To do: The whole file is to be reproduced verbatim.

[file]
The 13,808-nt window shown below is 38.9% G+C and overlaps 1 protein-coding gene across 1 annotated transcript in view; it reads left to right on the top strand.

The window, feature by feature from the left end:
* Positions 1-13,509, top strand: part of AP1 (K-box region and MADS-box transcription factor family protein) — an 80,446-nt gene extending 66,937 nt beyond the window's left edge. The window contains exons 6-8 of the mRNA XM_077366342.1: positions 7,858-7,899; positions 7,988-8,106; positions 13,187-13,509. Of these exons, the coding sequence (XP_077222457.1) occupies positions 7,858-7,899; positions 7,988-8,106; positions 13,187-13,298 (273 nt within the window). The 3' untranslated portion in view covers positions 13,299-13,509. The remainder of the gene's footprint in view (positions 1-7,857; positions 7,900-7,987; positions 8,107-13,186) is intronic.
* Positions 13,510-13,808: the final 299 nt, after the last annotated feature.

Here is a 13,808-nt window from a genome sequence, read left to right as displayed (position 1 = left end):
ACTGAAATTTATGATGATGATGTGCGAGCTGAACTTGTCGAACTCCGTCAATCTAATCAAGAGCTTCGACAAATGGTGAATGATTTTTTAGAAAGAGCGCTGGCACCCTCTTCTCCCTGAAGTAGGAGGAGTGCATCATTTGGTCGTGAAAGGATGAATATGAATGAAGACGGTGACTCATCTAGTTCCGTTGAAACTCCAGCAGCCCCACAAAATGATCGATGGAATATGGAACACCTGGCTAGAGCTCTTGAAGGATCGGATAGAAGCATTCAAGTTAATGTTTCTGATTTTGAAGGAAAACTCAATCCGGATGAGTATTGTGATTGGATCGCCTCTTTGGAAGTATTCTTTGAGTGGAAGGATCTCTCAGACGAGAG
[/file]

The 13,808-nt window shown below is 38.9% G+C and overlaps 1 protein-coding gene across 1 annotated transcript in view; it reads left to right on the top strand.

The window, feature by feature from the left end:
* Positions 1-13,509, top strand: part of AP1 (K-box region and MADS-box transcription factor family protein) — an 80,446-nt gene extending 66,937 nt beyond the window's left edge. The window contains exons 6-8 of the mRNA XM_077366342.1: positions 7,858-7,899; positions 7,988-8,106; positions 13,187-13,509. Of these exons, the coding sequence (XP_077222457.1) occupies positions 7,858-7,899; positions 7,988-8,106; positions 13,187-13,298 (273 nt within the window). The 3' untranslated portion in view covers positions 13,299-13,509. The remainder of the gene's footprint in view (positions 1-7,857; positions 7,900-7,987; positions 8,107-13,186) is intronic.
* Positions 13,510-13,808: the final 299 nt, after the last annotated feature.

Here is a 13,808-nt window from a genome sequence, read left to right as displayed (position 1 = left end):
ACTGAAATTTATGATGATGATGTGCGAGCTGAACTTGTCGAACTCCGTCAATCTAATCAAGAGCTTCGACAAATGGTGAATGATTTTTTAGAAAGAGCGCTGGCACCCTCTTCTCCCTGAAGTAGGAGGAGTGCATCATTTGGTCGTGAAAGGATGAATATGAATGAAGACGGTGACTCATCTAGTTCCGTTGAAACTCCAGCAGCCCCACAAAATGATCGATGGAATATGGAACACCTGGCTAGAGCTCTTGAAGGATCGGATAGAAGCATTCAAGTTAATGTTTCTGATTTTGAAGGAAAACTCAATCCGGATGAGTATTGTGATTGGATCGCCTCTTTGGAAGTATTCTTTGAGTGGAAGGATCTCTCAGACGAGAG